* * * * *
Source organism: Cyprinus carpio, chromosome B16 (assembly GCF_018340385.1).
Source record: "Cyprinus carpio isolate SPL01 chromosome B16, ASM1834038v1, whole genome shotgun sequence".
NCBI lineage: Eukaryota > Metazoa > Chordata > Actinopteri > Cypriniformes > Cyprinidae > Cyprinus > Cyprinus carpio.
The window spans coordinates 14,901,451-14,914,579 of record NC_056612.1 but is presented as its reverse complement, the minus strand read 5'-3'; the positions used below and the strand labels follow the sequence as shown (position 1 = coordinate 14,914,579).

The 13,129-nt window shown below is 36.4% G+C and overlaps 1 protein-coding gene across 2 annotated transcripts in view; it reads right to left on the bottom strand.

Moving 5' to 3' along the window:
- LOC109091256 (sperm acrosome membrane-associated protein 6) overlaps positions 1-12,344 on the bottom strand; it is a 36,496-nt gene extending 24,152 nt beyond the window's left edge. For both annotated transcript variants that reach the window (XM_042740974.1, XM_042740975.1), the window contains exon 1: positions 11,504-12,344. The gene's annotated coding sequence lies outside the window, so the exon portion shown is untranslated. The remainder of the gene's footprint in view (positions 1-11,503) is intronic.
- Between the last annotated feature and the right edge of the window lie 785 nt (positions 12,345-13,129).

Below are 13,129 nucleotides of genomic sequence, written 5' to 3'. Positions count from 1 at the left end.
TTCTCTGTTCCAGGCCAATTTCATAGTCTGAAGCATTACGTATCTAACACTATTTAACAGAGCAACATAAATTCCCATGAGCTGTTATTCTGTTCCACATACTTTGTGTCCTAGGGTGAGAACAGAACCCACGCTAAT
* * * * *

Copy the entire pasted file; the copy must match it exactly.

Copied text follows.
Source organism: Cyprinus carpio, chromosome B16 (assembly GCF_018340385.1).
Source record: "Cyprinus carpio isolate SPL01 chromosome B16, ASM1834038v1, whole genome shotgun sequence".
NCBI lineage: Eukaryota > Metazoa > Chordata > Actinopteri > Cypriniformes > Cyprinidae > Cyprinus > Cyprinus carpio.
The window spans coordinates 14,901,451-14,914,579 of record NC_056612.1 but is presented as its reverse complement, the minus strand read 5'-3'; the positions used below and the strand labels follow the sequence as shown (position 1 = coordinate 14,914,579).

The 13,129-nt window shown below is 36.4% G+C and overlaps 1 protein-coding gene across 2 annotated transcripts in view; it reads right to left on the bottom strand.

Moving 5' to 3' along the window:
- LOC109091256 (sperm acrosome membrane-associated protein 6) overlaps positions 1-12,344 on the bottom strand; it is a 36,496-nt gene extending 24,152 nt beyond the window's left edge. For both annotated transcript variants that reach the window (XM_042740974.1, XM_042740975.1), the window contains exon 1: positions 11,504-12,344. The gene's annotated coding sequence lies outside the window, so the exon portion shown is untranslated. The remainder of the gene's footprint in view (positions 1-11,503) is intronic.
- Between the last annotated feature and the right edge of the window lie 785 nt (positions 12,345-13,129).

Below are 13,129 nucleotides of genomic sequence, written 5' to 3'. Positions count from 1 at the left end.
TTCTCTGTTCCAGGCCAATTTCATAGTCTGAAGCATTACGTATCTAACACTATTTAACAGAGCAACATAAATTCCCATGAGCTGTTATTCTGTTCCACATACTTTGTGTCCTAGGGTGAGAACAGAACCCACGCTAAT